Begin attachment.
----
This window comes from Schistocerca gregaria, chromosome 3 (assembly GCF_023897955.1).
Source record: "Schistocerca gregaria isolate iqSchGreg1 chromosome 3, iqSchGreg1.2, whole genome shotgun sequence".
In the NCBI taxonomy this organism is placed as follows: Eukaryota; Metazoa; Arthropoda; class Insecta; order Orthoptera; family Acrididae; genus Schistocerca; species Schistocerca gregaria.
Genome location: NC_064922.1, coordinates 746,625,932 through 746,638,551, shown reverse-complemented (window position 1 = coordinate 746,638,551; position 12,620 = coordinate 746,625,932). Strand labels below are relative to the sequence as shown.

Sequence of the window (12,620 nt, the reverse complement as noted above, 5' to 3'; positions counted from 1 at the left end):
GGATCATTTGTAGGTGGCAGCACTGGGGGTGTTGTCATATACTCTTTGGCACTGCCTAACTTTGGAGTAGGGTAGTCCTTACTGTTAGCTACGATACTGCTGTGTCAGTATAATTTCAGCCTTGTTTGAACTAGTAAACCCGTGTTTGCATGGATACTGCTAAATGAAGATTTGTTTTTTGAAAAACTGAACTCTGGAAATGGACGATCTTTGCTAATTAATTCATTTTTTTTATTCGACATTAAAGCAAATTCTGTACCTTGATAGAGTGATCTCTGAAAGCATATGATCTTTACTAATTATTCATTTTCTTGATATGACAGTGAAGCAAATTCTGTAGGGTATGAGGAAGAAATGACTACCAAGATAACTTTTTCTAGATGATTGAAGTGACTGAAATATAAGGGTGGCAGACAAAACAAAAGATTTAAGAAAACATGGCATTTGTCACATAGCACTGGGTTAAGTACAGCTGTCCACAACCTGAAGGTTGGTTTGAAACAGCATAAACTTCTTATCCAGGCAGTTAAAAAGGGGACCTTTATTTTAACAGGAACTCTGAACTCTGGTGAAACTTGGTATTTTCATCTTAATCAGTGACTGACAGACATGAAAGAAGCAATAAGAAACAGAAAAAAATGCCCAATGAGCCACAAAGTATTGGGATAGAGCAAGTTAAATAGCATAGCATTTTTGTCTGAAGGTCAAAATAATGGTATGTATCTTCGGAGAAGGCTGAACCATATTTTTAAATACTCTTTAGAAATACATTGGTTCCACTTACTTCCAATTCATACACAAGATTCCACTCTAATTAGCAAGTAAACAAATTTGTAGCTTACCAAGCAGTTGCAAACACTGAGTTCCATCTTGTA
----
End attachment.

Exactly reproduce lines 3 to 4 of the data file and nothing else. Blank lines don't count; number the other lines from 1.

In the NCBI taxonomy this organism is placed as follows: Eukaryota; Metazoa; Arthropoda; class Insecta; order Orthoptera; family Acrididae; genus Schistocerca; species Schistocerca gregaria.
Genome location: NC_064922.1, coordinates 746,625,932 through 746,638,551, shown reverse-complemented (window position 1 = coordinate 746,638,551; position 12,620 = coordinate 746,625,932). Strand labels below are relative to the sequence as shown.